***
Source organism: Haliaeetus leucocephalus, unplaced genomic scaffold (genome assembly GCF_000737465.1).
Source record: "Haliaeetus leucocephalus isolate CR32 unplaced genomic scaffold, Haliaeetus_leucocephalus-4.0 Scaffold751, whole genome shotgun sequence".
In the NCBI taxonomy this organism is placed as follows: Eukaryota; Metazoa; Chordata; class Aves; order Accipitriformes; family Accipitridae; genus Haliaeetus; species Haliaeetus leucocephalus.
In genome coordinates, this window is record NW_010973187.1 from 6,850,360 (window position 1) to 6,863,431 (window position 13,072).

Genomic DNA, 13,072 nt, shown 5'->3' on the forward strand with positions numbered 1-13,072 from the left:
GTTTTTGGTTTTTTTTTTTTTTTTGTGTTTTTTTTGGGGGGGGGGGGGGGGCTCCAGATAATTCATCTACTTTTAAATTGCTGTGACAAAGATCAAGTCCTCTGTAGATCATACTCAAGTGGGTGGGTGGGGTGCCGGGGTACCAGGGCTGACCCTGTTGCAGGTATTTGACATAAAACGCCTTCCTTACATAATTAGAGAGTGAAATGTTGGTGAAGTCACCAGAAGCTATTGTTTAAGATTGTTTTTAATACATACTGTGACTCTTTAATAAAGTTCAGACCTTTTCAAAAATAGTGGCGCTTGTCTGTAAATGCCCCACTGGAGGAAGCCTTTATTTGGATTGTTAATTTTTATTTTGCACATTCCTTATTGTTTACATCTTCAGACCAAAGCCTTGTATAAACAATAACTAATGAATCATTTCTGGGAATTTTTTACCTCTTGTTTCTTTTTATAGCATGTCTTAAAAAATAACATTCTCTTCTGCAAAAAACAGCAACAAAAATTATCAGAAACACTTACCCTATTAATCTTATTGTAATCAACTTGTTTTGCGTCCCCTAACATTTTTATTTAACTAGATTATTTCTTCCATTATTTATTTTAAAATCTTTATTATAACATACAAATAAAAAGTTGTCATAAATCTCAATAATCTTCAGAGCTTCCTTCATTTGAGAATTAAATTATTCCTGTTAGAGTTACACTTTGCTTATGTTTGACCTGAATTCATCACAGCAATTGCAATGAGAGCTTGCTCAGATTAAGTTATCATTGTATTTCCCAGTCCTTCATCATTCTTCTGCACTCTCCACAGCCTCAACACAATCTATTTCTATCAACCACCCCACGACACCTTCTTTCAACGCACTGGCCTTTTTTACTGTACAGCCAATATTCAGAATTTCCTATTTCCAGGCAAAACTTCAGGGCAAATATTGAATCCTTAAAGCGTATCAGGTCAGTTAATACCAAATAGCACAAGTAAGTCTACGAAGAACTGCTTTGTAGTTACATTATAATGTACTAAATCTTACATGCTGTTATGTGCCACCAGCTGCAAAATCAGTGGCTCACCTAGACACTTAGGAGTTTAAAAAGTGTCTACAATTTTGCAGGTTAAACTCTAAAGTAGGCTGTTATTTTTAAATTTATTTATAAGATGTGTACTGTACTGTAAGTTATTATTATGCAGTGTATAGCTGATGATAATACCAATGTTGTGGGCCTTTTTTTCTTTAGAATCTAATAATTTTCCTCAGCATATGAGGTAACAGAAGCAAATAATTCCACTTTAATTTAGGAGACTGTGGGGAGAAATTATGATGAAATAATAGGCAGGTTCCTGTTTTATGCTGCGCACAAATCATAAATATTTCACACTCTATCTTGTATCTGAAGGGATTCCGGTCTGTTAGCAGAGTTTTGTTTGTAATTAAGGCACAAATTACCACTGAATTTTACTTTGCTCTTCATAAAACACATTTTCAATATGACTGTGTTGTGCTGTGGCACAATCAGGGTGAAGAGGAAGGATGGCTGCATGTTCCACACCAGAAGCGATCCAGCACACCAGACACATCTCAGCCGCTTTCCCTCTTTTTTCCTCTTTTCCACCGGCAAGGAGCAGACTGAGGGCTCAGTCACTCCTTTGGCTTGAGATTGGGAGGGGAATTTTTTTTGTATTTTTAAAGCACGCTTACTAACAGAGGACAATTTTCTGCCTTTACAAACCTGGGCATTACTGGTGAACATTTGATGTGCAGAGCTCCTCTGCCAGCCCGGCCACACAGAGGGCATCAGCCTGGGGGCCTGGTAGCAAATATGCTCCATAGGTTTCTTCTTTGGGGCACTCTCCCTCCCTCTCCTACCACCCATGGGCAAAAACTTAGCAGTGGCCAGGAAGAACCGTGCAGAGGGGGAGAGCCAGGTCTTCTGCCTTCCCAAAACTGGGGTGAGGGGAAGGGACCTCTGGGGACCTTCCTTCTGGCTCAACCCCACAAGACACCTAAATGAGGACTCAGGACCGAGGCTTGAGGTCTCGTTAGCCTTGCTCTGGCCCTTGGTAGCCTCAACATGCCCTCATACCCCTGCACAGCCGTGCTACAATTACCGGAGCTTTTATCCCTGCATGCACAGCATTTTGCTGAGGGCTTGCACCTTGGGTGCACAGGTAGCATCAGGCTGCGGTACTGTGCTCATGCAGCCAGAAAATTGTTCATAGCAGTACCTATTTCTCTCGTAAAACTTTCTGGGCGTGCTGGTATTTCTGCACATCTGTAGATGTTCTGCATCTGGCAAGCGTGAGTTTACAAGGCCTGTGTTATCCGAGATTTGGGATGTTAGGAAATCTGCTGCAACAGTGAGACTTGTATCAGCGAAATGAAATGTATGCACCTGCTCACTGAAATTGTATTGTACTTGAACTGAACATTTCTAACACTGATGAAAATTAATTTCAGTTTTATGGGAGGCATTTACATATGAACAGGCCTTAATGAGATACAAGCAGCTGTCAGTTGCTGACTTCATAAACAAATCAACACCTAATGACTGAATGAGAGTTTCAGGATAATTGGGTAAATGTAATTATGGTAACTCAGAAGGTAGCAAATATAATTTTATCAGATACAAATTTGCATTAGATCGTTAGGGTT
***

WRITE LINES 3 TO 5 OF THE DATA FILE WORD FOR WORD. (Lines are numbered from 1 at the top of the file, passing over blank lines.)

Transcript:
In the NCBI taxonomy this organism is placed as follows: Eukaryota; Metazoa; Chordata; class Aves; order Accipitriformes; family Accipitridae; genus Haliaeetus; species Haliaeetus leucocephalus.
In genome coordinates, this window is record NW_010973187.1 from 6,850,360 (window position 1) to 6,863,431 (window position 13,072).

Genomic DNA, 13,072 nt, shown 5'->3' on the forward strand with positions numbered 1-13,072 from the left: